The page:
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Trigger warnings are statements that appear before potentially disturbing content, meant to help people manage emotional responses. But, according to researchers at the University of Waikato, they might have little to no impact.

The research team conducted six experiments with over 1,300 participants. Some read a trigger warning before viewing graphic footage of a car crash, while others were not warned beforehand.

After surveying the participants about symptoms of distress, the research team found that trigger warnings had little to no effect: participants reported a similar negative emotional state, regardless of the trigger warning.

Researchers say that while trigger warnings are growing in prevalence, this study suggests that they are not helpful.


Strange, S. M., Gary, M. (2019). Trigger Warnings Are Trivially Helpful at Reducing Negative Affect, Intrusive Thoughts, and Avoidance. Clinical Psychological Science. Retrieved from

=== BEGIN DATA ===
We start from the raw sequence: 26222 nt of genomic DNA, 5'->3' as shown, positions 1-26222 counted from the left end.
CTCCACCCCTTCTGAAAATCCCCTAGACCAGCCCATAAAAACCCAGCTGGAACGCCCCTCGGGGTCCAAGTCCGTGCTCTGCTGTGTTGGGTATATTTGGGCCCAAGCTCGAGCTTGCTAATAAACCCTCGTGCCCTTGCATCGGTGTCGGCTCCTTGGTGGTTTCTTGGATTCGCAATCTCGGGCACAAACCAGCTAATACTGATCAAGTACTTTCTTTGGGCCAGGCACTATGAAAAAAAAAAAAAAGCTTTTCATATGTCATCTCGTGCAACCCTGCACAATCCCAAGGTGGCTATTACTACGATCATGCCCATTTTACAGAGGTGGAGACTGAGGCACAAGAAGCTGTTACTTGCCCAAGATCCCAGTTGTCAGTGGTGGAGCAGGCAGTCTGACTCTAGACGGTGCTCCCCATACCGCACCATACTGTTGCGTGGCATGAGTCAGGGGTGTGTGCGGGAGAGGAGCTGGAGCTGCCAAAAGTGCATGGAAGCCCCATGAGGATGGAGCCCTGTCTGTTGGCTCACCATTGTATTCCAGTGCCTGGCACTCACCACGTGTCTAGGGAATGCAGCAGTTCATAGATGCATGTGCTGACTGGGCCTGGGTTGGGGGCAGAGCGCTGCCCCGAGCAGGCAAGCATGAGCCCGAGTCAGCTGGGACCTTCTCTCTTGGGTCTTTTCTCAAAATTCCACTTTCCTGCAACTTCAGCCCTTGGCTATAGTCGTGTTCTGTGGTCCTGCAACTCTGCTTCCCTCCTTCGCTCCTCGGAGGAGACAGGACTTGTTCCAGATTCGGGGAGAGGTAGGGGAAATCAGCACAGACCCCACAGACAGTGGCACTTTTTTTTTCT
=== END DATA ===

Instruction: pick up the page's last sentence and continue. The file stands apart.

Taylor Bennett

Taylor Bennett

Taylor Bennett is a staff writer at Thriveworks. She devotes herself to distributing important information about mental health and wellbeing, writing mental health news and self-improvement tips daily. Taylor received her bachelor’s degree in multimedia journalism, with minors in professional writing and leadership from Virginia Tech. She is a co-author of Leaving Depression Behind: An Interactive, Choose Your Path Book and has published content on Thought Catalog, Odyssey, and The Traveling Parent.

We wrote a "choose your own adventure" style book about depression. To help as many people as possible, we're selling it for what it costs to print ($6.80) on Check it out: Leaving Depression Behind: An Interactive, Choose Your Path Book

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